The digital library is not just for English-speaking users—there are titles narrated in French, German, Spanish, Italian, and Japanese, too, including foreign-language versions of classics like Rudyard Kipling’s The Jungle Book and J.M. Barrie’s Peter Pan. If you're interested in Audible's full offering, you can try out a 30-day free trial.

Looking for something to do while you listen? Here’s how to grow your own yeast for sourdough bread.

At Mental Floss, we only write about the products we love and want to share with our readers, so all products are chosen independently by our editors. Mental Floss has affiliate relationships with certain retailers and may receive a percentage of any sale made from the links on this page. Prices and availability are accurate as of the time of publication.

The Top 25 Bestselling E-Books on Amazon Right Now

Is she reading Harry Potter for the 15th time?
Is she reading Harry Potter for the 15th time?
grinvalds/iStock via Getty Images

Right now, the ability to access books on your tablet or phone—without leaving your house or waiting days for an order to arrive in the mail—seems more magical than ever. With just about every book at your fingertips, however, it might be a little difficult to decide which one to choose.

You could ask for recommendations from friends and family, or use this website, which specializes in personalized reading lists based on books you’ve already read and loved. Or you could check out Amazon’s current list of bestselling e-books—updated by the hour—to see what the general population just can’t get enough of. As of this morning (March 31), Elle Marr’s highly anticipated thriller The Missing Sister sits in the number one spot; since its publication date isn’t until April 1, that means it’s gotten to the top of the list on pre-orders alone.

There are several other riveting thrillers on the list, including Dean Koontz’s latest, In the Heart of the Fire, and Christopher Greyson’s murder mystery The Girl Who Lived. Plenty of other genres are well-represented, too, from Stephen R. Covey’s classic self-help book The 7 Habits of Highly Effective People to Jory John’s charming children’s story The Bad Seed.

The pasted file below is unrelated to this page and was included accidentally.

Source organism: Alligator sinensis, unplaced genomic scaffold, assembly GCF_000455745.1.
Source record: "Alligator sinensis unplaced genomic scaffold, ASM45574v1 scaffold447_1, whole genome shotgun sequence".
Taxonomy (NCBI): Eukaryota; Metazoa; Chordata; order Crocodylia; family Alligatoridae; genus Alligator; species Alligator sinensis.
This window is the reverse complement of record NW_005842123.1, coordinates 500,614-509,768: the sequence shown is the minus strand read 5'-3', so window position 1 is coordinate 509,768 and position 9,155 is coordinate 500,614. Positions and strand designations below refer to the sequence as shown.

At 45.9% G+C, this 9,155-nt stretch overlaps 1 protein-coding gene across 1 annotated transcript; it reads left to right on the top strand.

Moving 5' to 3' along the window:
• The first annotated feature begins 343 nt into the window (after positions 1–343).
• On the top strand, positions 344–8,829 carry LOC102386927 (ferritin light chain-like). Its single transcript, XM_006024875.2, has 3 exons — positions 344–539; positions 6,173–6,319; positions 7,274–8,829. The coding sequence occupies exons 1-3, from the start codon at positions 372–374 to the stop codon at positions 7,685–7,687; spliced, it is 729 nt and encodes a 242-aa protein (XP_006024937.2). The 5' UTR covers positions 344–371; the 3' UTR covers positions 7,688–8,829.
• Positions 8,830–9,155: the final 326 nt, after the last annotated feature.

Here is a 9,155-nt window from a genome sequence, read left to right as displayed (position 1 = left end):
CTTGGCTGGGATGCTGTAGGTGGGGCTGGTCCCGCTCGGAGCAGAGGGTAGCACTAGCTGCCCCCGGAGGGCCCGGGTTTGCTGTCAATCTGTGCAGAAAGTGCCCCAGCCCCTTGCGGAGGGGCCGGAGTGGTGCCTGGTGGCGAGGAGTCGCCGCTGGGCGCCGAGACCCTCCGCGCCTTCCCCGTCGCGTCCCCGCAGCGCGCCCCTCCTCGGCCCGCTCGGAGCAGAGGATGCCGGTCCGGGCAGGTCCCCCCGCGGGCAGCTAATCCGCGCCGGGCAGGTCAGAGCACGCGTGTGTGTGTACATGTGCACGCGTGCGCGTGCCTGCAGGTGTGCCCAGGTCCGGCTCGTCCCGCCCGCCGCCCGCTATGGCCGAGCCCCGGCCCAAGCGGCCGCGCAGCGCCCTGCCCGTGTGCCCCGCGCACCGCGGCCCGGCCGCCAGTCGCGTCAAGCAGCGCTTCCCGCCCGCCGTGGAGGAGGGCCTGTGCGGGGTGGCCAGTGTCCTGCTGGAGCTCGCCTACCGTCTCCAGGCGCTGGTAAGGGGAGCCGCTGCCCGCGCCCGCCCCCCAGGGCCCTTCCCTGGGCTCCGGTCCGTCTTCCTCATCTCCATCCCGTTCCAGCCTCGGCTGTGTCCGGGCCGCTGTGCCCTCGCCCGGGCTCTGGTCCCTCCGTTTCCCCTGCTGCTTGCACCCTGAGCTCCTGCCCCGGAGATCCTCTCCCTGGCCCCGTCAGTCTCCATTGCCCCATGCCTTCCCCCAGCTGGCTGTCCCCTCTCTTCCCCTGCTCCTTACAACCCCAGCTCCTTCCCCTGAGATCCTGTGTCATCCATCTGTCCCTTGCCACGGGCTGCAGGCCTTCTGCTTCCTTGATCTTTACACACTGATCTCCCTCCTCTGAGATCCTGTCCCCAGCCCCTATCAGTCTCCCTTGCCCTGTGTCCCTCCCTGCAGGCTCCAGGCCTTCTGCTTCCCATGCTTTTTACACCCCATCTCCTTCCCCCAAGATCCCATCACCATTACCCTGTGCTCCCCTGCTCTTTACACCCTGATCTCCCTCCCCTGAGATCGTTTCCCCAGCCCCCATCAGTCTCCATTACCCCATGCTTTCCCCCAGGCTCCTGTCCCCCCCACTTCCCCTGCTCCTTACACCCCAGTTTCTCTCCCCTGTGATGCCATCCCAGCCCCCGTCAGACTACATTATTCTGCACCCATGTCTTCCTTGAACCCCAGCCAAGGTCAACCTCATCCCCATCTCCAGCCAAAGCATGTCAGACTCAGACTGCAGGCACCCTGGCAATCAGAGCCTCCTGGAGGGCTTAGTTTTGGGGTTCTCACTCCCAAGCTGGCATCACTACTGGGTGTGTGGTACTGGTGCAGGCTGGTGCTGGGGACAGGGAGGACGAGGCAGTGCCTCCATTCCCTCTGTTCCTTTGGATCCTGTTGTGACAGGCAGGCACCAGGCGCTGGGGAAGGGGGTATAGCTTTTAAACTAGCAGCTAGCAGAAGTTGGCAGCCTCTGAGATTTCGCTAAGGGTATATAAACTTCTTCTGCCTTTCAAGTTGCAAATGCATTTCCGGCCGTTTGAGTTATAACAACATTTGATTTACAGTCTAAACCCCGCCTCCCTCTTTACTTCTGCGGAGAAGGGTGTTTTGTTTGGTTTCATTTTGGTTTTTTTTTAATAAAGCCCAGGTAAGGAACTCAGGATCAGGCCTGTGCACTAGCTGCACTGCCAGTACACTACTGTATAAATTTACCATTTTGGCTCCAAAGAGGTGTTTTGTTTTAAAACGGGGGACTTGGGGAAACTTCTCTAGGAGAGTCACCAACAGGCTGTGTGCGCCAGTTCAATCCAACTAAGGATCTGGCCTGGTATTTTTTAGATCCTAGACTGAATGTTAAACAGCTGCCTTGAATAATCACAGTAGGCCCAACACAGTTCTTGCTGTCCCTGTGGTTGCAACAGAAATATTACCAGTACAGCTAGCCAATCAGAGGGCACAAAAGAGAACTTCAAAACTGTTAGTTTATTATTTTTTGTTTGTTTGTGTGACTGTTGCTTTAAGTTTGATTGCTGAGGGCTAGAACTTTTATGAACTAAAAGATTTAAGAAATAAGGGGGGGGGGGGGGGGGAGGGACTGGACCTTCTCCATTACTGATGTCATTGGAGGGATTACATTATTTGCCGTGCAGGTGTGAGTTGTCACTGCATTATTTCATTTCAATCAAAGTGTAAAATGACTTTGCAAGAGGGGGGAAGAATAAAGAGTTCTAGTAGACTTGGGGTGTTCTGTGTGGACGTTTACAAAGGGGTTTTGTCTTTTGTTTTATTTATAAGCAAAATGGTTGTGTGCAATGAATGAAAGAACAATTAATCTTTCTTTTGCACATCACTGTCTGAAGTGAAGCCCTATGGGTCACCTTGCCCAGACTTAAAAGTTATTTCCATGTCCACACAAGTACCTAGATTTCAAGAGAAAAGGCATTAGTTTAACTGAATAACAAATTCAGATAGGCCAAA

And, of course, it would hardly seem like a bestseller list if Harry Potter didn’t make an appearance or two. According to this data, more than a few people are spending their quarantine time reading (or re-reading) J.K. Rowling’s beloved series—Harry Potter and the Sorcerer’s Stone and Harry Potter and the Chamber of Secrets are at number seven and number 17, respectively.

Look through March 31’s top 25 below:

  1. The Missing Sister by Elle Marr // $5
  1. Girl, Stop Apologizing by Rachel Hollis // $13
  1. Wall of Silence by Tracy Buchanan // $5
  1. The Bad Seed by Jory John // $13
  1. The Overdue Life of Amy Byler by Kelly Harms // $2
  1. Where the Forest Meets the Stars by Glendy Vanderah // $5
  1. Harry Potter and the Sorcerer’s Stone by J.K. Rowling // $9
  1. The Last Bathing Beauty by Amy Sue Nathan // $5
  1. The 7 Habits of Highly Effective People by Stephen R. Covey // $6
  1. When We Believed in Mermaids by Barbara O’Neal // $5
  1. Rough Edge by Lauren Landish // $4
  1. The Library at the Edge of the World by Felicity Hayes-McCoy // $1
  1. If You Tell by Gregg Olsen // $2
  1. Now, Then, and Everywhen by Rysa Walker // $5
  1. The Girl Who Lived by Christopher Greyson // $10
  1. Rain Will Come by Thomas Holgate // $5
  1. Harry Potter and the Chamber of Secrets by J.K. Rowling // $9
  1. The Other Family by Loretta Nyhan // $5
  1. In the Heart of the Fire by Dean Koontz // $2
  1. Little Fires Everywhere by Celeste Ng // $10
  1. Pete the Cat and the Missing Cupcakes by James Dean // $8
  1. The Splendid and the Vile by Erik Larson // $15
  1. Unlimited Memory by Kevin Horsley // $10
  1. Lift Her Up by T.S. Joyce // $1
  1. In an Instant by Suzanne Redfearn // $5

At Mental Floss, we only write about the products we love and want to share with our readers, so all products are chosen independently by our editors. Mental Floss has affiliate relationships with certain retailers and may receive a percentage of any sale made from the links on this page. Prices and availability are accurate as of the time of publication.